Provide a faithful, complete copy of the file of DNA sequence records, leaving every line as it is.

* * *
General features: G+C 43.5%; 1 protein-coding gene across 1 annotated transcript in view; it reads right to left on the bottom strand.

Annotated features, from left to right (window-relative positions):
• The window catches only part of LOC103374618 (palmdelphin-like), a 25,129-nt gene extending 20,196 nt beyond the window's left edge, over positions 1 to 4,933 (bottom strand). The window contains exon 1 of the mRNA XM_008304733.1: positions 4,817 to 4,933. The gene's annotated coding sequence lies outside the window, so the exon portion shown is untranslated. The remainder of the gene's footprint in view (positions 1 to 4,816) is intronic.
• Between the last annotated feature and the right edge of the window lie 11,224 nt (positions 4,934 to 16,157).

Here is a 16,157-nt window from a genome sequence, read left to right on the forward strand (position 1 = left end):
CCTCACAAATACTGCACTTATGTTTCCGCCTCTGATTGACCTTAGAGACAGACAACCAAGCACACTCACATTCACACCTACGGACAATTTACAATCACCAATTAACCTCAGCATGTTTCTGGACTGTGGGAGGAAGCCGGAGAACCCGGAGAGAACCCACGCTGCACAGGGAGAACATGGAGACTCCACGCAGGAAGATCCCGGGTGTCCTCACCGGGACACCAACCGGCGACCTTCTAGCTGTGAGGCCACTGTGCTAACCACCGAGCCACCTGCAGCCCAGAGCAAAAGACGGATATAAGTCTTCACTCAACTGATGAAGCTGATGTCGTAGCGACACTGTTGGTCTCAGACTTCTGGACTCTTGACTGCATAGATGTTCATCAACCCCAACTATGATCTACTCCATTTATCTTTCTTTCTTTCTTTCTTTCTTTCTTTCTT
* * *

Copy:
General features: G+C 43.5%; 1 protein-coding gene across 1 annotated transcript in view; it reads right to left on the bottom strand.

Annotated features, from left to right (window-relative positions):
• The window catches only part of LOC103374618 (palmdelphin-like), a 25,129-nt gene extending 20,196 nt beyond the window's left edge, over positions 1 to 4,933 (bottom strand). The window contains exon 1 of the mRNA XM_008304733.1: positions 4,817 to 4,933. The gene's annotated coding sequence lies outside the window, so the exon portion shown is untranslated. The remainder of the gene's footprint in view (positions 1 to 4,816) is intronic.
• Between the last annotated feature and the right edge of the window lie 11,224 nt (positions 4,934 to 16,157).

Here is a 16,157-nt window from a genome sequence, read left to right on the forward strand (position 1 = left end):
CCTCACAAATACTGCACTTATGTTTCCGCCTCTGATTGACCTTAGAGACAGACAACCAAGCACACTCACATTCACACCTACGGACAATTTACAATCACCAATTAACCTCAGCATGTTTCTGGACTGTGGGAGGAAGCCGGAGAACCCGGAGAGAACCCACGCTGCACAGGGAGAACATGGAGACTCCACGCAGGAAGATCCCGGGTGTCCTCACCGGGACACCAACCGGCGACCTTCTAGCTGTGAGGCCACTGTGCTAACCACCGAGCCACCTGCAGCCCAGAGCAAAAGACGGATATAAGTCTTCACTCAACTGATGAAGCTGATGTCGTAGCGACACTGTTGGTCTCAGACTTCTGGACTCTTGACTGCATAGATGTTCATCAACCCCAACTATGATCTACTCCATTTATCTTTCTTTCTTTCTTTCTTTCTTTCTTTCTT